Kiki Kogelnik, detail from Hanging, 1970. Acrylic, sheet vinyl and hangers on canvas. Courtesy of the Kiki Kogelnik Foundation.
This is our Speculative issue.
As we see it, to speculate is to call into question not only what could be, but: what is, might be, or might have been. Within the eight features of our magazine, we will explore: the defamiliarizing of the familiar as a crucial tactic for investigating reality; how science fiction, fantasy, and horror not only pervade media but influence collective political and social efforts; the ways in which new technologies are pushing us toward a slippage of communication, dislodging language from reality; the space that the speculative and speculation provide for an intersection of academics and autodidacts alike; how speculation has shaped, and continues to shape, the current economic climate, specifically in relation to Los Angeles.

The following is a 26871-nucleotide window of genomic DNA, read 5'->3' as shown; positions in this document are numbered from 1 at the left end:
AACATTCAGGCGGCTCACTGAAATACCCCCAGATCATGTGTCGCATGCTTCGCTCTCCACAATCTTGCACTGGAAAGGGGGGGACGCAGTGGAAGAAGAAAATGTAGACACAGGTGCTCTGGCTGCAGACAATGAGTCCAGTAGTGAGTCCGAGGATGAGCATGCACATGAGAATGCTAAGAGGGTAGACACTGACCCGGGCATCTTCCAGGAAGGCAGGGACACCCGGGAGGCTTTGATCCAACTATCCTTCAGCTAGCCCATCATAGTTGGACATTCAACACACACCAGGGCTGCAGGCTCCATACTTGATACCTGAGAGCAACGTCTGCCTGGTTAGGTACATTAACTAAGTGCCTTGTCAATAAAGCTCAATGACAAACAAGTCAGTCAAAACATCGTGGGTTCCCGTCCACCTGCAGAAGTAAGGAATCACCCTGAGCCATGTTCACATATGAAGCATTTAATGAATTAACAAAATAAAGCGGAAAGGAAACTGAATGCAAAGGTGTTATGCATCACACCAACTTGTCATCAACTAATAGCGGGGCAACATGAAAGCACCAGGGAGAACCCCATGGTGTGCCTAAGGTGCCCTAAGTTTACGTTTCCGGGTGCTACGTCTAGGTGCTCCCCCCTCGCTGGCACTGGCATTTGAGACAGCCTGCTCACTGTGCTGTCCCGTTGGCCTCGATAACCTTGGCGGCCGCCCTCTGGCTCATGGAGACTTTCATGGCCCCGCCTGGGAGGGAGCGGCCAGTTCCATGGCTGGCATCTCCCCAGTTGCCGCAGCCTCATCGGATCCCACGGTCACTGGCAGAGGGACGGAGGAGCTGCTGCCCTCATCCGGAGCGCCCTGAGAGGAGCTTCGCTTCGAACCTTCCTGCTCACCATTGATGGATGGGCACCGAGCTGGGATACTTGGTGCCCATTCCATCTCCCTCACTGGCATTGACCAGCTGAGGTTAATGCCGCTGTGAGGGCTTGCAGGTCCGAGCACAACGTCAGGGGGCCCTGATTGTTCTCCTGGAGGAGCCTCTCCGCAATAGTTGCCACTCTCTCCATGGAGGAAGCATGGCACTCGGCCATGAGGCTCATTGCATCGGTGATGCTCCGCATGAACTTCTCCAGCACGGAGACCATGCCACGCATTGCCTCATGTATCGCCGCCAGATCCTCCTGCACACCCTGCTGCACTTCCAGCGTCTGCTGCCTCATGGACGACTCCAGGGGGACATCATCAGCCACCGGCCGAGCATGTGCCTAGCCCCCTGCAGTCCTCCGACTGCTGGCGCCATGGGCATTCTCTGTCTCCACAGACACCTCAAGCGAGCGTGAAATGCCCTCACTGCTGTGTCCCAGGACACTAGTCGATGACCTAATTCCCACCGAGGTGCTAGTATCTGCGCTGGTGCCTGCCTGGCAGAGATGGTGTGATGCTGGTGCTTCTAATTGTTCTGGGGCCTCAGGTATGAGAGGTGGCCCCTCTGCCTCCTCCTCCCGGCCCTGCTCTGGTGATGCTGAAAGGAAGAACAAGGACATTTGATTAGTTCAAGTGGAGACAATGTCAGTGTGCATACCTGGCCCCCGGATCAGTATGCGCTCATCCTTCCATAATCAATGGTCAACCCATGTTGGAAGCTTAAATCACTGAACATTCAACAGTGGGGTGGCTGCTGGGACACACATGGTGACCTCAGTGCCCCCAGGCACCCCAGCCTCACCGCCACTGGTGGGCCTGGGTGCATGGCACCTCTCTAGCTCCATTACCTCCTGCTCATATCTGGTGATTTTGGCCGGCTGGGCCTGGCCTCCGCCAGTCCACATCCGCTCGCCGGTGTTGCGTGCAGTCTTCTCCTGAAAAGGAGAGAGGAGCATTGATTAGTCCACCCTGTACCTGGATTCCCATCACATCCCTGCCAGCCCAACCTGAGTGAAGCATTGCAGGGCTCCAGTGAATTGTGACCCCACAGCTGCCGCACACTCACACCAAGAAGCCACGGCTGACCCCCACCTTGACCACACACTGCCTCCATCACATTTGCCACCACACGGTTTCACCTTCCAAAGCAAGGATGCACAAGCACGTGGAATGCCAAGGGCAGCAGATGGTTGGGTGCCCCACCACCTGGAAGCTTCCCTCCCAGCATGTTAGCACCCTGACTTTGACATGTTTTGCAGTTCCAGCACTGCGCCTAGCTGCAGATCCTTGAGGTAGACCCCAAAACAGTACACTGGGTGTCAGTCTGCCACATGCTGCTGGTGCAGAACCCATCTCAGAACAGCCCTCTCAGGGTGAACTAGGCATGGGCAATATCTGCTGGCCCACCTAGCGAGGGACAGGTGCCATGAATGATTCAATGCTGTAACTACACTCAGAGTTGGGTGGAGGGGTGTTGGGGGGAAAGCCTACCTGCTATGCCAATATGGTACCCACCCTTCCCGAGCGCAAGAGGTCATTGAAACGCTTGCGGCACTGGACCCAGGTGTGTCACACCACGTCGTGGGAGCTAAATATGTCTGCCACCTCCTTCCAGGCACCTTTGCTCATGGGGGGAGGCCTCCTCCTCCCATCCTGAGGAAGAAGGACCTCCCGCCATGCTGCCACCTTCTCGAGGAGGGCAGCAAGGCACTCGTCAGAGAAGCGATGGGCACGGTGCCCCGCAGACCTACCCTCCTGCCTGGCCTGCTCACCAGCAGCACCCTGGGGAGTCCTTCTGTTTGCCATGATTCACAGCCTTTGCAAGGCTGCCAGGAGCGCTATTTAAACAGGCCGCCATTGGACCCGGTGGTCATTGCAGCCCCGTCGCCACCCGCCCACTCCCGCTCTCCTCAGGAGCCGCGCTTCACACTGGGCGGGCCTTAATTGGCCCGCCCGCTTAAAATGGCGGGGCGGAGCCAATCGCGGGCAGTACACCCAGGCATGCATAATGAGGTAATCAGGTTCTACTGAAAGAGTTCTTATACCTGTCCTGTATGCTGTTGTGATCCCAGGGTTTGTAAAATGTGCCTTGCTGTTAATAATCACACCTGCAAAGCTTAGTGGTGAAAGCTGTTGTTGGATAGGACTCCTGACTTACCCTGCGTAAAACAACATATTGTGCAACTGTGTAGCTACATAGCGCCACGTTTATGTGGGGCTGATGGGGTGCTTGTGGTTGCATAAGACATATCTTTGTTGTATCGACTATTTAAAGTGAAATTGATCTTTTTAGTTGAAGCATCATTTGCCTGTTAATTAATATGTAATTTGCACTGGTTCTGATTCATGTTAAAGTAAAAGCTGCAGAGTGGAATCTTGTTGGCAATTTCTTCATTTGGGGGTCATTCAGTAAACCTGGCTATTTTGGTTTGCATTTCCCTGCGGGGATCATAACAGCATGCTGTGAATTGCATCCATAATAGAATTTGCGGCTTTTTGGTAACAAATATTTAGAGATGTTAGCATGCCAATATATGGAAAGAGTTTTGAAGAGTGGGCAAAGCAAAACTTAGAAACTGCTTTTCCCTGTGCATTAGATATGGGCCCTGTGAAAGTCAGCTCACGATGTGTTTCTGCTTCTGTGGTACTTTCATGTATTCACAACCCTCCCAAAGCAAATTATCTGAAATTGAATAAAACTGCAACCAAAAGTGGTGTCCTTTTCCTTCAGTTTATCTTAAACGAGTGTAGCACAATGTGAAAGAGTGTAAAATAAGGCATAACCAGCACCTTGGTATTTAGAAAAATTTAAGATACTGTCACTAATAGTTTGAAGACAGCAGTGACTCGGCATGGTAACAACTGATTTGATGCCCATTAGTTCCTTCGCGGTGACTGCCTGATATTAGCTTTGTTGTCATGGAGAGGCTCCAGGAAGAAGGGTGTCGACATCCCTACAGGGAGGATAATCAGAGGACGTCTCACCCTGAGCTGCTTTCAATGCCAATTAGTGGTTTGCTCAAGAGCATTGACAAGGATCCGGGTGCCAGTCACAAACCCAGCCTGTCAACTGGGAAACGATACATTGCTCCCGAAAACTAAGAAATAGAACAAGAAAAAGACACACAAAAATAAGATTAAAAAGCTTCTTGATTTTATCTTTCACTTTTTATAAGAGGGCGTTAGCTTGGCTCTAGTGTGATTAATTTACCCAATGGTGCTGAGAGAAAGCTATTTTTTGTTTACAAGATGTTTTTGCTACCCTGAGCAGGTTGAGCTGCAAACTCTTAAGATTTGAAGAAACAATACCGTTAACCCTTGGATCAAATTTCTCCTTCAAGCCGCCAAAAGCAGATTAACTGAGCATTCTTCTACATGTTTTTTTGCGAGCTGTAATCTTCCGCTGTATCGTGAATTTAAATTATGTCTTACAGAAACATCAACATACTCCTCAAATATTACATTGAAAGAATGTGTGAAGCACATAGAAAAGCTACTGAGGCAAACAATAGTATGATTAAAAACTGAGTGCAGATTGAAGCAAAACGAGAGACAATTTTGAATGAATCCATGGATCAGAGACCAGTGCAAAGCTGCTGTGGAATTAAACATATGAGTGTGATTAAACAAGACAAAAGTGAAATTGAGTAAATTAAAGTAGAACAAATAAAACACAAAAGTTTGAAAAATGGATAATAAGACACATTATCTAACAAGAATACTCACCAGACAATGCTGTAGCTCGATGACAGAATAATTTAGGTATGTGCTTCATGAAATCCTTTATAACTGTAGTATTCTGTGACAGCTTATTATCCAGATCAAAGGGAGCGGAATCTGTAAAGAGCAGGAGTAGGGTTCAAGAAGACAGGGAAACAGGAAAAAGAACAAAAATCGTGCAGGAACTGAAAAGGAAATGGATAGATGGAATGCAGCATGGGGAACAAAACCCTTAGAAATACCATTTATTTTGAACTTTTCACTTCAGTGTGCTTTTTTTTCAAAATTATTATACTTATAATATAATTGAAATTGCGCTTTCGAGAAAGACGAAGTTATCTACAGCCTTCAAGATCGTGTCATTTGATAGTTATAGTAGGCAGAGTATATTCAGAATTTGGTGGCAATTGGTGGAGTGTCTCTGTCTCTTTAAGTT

Myths, folktales, “what ifs,” and ideas of the unreal have informed our understandings of ourselves throughout our history. The vastness of speculation draws us in, causes confusion that feels intoxicating and creates a space for hyperbole and fantasy that feel less and less unfamiliar. It is through this very interrogation—of the impossible—that we continue to discover what is, in fact, possible. In this issue, we are not offering solutions, or at least not solutions that make sense. We are observing the impact, use, and character of the imagination on culture and, as a result, on our own psyches. When we think of the speculative, not only are we thinking about what could be—we’re questioning the validity of what’s happening now. We create new shapes, imagine hidden doors. Its potency is in its relevance.